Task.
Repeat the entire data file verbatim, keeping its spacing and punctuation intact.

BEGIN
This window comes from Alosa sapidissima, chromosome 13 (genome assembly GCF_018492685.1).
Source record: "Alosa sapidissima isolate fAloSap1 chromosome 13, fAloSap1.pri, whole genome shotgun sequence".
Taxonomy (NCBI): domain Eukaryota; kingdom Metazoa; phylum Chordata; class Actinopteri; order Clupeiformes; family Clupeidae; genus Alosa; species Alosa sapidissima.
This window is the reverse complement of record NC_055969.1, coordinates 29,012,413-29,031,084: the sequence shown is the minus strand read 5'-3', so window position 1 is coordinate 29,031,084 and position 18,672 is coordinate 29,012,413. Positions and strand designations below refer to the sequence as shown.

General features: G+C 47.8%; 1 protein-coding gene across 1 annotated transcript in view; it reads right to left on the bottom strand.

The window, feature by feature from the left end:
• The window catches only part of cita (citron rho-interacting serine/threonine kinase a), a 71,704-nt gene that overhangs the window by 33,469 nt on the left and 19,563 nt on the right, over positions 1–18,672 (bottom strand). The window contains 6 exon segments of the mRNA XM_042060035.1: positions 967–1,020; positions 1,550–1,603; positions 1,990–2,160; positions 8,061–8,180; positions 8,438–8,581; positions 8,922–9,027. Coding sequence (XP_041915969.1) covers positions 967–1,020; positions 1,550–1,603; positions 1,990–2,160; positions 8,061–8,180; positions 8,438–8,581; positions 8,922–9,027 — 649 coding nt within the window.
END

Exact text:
This window comes from Alosa sapidissima, chromosome 13 (genome assembly GCF_018492685.1).
Source record: "Alosa sapidissima isolate fAloSap1 chromosome 13, fAloSap1.pri, whole genome shotgun sequence".
Taxonomy (NCBI): domain Eukaryota; kingdom Metazoa; phylum Chordata; class Actinopteri; order Clupeiformes; family Clupeidae; genus Alosa; species Alosa sapidissima.
This window is the reverse complement of record NC_055969.1, coordinates 29,012,413-29,031,084: the sequence shown is the minus strand read 5'-3', so window position 1 is coordinate 29,031,084 and position 18,672 is coordinate 29,012,413. Positions and strand designations below refer to the sequence as shown.

General features: G+C 47.8%; 1 protein-coding gene across 1 annotated transcript in view; it reads right to left on the bottom strand.

The window, feature by feature from the left end:
• The window catches only part of cita (citron rho-interacting serine/threonine kinase a), a 71,704-nt gene that overhangs the window by 33,469 nt on the left and 19,563 nt on the right, over positions 1–18,672 (bottom strand). The window contains 6 exon segments of the mRNA XM_042060035.1: positions 967–1,020; positions 1,550–1,603; positions 1,990–2,160; positions 8,061–8,180; positions 8,438–8,581; positions 8,922–9,027. Coding sequence (XP_041915969.1) covers positions 967–1,020; positions 1,550–1,603; positions 1,990–2,160; positions 8,061–8,180; positions 8,438–8,581; positions 8,922–9,027 — 649 coding nt within the window.